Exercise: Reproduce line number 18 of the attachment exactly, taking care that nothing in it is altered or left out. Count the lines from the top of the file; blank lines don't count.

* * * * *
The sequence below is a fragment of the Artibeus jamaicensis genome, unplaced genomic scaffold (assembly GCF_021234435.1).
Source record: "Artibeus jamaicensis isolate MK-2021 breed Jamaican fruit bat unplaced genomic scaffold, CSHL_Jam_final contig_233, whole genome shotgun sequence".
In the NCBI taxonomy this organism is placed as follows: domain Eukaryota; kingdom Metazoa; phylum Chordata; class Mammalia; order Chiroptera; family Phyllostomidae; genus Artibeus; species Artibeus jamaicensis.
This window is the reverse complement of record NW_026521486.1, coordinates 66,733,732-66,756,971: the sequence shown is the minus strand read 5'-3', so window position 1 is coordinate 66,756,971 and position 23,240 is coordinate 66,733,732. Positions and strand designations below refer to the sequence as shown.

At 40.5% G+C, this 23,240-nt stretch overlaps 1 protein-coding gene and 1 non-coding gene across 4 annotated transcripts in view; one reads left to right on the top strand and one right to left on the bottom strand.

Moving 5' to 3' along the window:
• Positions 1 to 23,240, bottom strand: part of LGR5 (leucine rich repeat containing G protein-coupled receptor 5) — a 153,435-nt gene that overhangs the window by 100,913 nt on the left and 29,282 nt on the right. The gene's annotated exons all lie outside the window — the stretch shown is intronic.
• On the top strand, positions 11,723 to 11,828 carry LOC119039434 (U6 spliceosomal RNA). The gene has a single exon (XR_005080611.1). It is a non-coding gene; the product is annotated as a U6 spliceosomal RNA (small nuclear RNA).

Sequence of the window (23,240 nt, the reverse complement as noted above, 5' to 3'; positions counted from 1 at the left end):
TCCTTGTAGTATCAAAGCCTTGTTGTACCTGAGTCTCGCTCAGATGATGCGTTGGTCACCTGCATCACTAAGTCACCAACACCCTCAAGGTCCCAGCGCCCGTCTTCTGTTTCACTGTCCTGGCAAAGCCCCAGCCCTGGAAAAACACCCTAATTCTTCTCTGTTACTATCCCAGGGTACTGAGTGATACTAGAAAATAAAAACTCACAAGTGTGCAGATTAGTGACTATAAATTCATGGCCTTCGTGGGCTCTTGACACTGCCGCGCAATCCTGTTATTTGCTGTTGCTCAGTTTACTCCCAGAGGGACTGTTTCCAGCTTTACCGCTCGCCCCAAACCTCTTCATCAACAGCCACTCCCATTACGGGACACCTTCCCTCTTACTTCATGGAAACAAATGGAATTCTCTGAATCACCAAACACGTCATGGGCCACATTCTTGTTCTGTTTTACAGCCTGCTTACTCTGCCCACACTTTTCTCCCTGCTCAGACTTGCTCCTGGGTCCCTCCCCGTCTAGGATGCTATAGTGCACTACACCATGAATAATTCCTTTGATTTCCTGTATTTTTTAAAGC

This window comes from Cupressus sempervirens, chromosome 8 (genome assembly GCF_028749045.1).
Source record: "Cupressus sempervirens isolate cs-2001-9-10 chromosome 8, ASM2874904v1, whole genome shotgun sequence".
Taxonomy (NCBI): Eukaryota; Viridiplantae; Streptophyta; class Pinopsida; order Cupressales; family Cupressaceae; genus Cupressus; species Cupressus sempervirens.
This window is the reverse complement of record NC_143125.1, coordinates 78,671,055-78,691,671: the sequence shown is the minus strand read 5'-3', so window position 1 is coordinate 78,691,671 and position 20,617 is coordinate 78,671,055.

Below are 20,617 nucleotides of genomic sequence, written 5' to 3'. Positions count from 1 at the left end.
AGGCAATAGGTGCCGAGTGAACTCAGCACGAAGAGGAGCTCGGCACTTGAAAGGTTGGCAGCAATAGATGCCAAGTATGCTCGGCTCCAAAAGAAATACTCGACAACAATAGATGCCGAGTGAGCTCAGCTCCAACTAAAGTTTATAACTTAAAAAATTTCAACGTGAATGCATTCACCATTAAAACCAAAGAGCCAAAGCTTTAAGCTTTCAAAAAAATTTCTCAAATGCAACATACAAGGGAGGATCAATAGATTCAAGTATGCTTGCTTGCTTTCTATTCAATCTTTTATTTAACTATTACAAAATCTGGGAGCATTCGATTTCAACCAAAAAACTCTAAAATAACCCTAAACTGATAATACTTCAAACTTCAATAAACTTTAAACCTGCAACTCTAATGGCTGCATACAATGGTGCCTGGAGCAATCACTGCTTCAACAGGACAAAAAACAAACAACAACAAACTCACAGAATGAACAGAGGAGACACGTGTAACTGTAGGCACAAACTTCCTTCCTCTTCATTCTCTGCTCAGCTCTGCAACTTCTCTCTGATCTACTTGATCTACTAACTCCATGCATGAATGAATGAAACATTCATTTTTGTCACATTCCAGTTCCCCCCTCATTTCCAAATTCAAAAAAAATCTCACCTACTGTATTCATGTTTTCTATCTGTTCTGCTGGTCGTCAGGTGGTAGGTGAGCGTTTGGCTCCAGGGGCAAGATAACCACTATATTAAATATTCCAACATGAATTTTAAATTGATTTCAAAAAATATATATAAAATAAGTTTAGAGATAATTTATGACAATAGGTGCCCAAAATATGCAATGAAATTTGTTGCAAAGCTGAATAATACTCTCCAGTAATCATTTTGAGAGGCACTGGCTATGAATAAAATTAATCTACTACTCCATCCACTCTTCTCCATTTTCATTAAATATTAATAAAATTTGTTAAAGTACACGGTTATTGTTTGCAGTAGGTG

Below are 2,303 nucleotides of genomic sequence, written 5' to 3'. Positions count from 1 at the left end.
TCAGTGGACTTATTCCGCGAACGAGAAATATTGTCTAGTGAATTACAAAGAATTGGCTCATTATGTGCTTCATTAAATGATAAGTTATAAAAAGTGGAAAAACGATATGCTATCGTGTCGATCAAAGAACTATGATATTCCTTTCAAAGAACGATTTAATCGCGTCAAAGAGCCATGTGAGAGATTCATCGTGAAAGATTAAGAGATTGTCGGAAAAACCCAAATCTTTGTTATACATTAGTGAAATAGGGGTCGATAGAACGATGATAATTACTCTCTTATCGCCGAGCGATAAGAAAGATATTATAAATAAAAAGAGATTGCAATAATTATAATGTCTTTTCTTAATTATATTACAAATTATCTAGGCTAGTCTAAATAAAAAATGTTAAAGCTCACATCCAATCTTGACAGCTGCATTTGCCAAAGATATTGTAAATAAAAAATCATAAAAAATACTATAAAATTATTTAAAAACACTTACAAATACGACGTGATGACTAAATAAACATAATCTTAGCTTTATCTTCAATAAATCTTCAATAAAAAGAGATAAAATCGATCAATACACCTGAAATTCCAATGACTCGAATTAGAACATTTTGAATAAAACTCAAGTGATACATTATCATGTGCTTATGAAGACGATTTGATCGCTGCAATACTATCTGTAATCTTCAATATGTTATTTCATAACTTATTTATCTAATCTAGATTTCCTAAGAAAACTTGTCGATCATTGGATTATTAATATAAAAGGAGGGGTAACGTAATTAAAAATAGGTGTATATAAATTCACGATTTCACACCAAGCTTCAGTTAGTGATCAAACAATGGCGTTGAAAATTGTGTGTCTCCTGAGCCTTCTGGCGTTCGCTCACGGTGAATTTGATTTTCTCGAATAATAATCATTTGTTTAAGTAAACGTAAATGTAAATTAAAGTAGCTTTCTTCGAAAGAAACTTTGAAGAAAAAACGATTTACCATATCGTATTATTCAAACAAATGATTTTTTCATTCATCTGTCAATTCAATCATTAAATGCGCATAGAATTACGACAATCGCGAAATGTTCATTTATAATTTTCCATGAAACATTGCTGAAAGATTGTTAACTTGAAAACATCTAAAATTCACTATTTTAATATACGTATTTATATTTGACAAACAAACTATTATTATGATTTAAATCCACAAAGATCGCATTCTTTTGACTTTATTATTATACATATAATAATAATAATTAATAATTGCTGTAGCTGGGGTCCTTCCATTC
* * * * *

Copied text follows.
TCAGTGGACTTATTCCGCGAACGAGAAATATTGTCTAGTGAATTACAAAGAATTGGCTCATTATGTGCTTCATTAAATGATAAGTTATAAAAAGTGGAAAAACGATATGCTATCGTGTCGATCAAAGAACTATGATATTCCTTTCAAAGAACGATTTAATCGCGTCAAAGAGCCATGTGAGAGATTCATCGTGAAAGATTAAGAGATTGTCGGAAAAACCCAAATCTTTGTTATACATTAGTGAAATAGGGGTCGATAGAACGATGATAATTACTCTCTTATCGCCGAGCGATAAGAAAGATATTATAAATAAAAAGAGATTGCAATAATTATAATGTCTTTTCTTAATTATATTACAAATTATCTAGGCTAGTCTAAATAAAAAATGTTAAAGCTCACATCCAATCTTGACAGCTGCATTTGCCAAAGATATTGTAAATAAAAAATCATAAAAAATACTATAAAATTATTTAAAAACACTTACAAATACGACGTGATGACTAAATAAACATAATCTTAGCTTTATCTTCAATAAATCTTCAATAAAAAGAGATAAAATCGATCAATACACCTGAAATTCCAATGACTCGAATTAGAACATTTTGAATAAAACTCAAGTGATACATTATCATGTGCTTATGAAGACGATTTGATCGCTGCAATACTATCTGTAATCTTCAATATGTTATTTCATAACTTATTTATCTAATCTAGATTTCCTAAGAAAACTTGTCGATCATTGGATTATTAATATAAAAGGAGGGGTAACGTAATTAAAAATAGGTGTATATAAATTCACGATTTCACACCAAGCTTCAGTTAGTGATCAAACAATGGCGTTGAAAATTGTGTGTCTCCTGAGCCTTCTGGCGTTCGCTCACGGTGAATTTGATTTTCTCGAATAATAATCATTTGTTTAAGTAAACGTAAATGTAAATTAAAGTAGCTTTCTTCGAAAGAAACTTTGAAGAAAAAACGATTTACCATATCGTATTATTCAAACAAATGATTTTTTCATTCATCTGTCAATTCAATCATTAAATGCGCATAGAATTACGACAATCGCGAAATGTTCATTTATAATTTTCCATGAAACATTGCTGAAAGATTGTTAACTTGAAAACATCTAAAATTCACTATTTTAATATACGTATTTATATTTGACAAACAAACTATTATTATGATTTAAATCCACAAAGATCGCATTCTTTTGACTTTATTATTATACATATAATAATAATAATTAATAATTGCTGTAGCTGGGGTCCTTCCATTC